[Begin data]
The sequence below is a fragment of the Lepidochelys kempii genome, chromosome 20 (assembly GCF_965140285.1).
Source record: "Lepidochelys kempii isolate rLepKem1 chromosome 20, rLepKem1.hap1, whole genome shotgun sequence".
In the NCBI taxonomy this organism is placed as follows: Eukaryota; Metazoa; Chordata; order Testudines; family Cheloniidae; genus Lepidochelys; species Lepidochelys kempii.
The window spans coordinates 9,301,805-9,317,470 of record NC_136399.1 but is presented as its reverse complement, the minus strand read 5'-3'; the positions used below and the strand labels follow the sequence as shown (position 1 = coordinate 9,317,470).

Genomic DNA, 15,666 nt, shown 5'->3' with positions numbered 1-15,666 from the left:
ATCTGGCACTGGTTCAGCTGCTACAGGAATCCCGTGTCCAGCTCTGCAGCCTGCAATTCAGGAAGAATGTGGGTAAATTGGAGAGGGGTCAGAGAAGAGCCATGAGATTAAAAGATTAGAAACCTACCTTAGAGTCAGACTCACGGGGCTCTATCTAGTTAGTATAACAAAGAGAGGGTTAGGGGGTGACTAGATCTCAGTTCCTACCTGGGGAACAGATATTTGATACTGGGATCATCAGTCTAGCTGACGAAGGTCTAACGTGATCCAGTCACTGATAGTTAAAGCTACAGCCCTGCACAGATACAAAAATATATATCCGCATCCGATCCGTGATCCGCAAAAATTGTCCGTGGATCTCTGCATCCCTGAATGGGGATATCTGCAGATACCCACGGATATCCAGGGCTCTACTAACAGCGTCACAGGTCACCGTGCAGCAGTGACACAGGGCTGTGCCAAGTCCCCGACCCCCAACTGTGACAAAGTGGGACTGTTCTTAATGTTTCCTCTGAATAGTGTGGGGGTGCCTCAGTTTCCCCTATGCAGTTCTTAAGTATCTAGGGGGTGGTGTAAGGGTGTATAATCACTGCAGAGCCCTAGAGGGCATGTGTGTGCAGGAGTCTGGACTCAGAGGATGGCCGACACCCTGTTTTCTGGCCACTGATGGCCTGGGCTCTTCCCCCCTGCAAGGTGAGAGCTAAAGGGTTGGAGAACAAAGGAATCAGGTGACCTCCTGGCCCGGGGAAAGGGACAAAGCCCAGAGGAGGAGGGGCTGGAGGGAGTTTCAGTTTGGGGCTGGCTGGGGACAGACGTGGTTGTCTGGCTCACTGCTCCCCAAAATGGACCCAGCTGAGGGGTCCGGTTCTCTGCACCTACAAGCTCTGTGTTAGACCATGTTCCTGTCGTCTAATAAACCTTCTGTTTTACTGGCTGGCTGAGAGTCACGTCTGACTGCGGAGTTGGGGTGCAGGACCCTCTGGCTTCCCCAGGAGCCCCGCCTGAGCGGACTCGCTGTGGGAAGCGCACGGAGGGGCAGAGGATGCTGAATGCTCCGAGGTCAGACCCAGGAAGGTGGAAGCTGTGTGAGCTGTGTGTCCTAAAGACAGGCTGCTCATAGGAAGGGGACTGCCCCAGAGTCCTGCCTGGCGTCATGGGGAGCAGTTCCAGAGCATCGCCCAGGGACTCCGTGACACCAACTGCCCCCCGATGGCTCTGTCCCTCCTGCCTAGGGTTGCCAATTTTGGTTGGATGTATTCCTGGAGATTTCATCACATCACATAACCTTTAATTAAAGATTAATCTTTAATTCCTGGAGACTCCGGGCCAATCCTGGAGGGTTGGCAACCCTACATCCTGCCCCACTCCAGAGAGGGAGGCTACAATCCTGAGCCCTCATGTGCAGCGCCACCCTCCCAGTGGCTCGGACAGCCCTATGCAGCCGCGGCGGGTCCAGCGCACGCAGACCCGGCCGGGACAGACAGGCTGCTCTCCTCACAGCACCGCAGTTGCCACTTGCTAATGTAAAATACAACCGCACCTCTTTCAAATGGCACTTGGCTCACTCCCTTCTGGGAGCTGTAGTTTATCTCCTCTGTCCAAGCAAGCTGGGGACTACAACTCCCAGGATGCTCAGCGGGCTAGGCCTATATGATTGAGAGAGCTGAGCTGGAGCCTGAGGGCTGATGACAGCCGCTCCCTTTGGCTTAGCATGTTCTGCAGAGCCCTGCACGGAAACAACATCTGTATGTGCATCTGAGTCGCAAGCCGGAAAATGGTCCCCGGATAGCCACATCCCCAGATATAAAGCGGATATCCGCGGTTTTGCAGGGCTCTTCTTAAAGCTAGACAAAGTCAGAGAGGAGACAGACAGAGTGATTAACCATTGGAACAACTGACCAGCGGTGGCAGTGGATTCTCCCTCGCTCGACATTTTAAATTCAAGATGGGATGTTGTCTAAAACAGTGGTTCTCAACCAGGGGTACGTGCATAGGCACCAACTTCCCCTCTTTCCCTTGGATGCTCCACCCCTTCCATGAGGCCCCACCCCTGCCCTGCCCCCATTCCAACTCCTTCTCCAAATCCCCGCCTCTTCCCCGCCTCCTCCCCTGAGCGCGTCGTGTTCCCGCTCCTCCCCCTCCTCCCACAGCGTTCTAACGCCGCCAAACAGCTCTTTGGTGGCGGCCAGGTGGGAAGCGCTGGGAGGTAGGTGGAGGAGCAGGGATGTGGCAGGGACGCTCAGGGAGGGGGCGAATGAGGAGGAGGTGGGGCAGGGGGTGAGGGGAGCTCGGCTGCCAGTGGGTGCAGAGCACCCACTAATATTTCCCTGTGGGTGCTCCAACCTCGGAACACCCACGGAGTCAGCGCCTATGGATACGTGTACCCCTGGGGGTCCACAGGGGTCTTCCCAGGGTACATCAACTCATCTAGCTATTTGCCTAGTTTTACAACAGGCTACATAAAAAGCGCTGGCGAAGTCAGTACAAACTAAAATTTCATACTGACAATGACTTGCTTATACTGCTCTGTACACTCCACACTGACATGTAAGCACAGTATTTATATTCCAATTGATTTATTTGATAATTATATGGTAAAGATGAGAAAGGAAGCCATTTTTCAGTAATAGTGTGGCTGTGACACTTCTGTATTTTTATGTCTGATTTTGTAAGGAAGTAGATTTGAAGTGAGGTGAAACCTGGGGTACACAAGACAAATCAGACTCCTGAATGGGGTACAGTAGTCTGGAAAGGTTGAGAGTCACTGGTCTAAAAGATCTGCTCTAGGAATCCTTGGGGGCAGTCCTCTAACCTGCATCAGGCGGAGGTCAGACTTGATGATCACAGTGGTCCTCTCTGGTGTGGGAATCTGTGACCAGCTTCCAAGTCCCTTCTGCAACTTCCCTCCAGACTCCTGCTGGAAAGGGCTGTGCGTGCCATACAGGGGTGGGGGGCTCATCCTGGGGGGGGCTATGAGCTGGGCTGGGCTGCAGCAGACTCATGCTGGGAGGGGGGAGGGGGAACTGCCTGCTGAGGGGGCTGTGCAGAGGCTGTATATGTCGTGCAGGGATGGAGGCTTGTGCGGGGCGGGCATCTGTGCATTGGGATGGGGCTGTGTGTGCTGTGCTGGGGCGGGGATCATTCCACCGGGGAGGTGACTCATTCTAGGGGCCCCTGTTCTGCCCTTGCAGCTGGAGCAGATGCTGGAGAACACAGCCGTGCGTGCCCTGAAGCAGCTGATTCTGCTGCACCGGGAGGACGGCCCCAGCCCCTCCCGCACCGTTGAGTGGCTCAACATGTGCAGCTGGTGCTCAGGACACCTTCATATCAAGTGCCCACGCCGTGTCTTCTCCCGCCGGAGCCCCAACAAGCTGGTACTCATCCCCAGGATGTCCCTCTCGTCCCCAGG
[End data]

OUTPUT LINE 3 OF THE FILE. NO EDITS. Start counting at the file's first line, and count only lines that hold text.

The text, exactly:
In the NCBI taxonomy this organism is placed as follows: Eukaryota; Metazoa; Chordata; order Testudines; family Cheloniidae; genus Lepidochelys; species Lepidochelys kempii.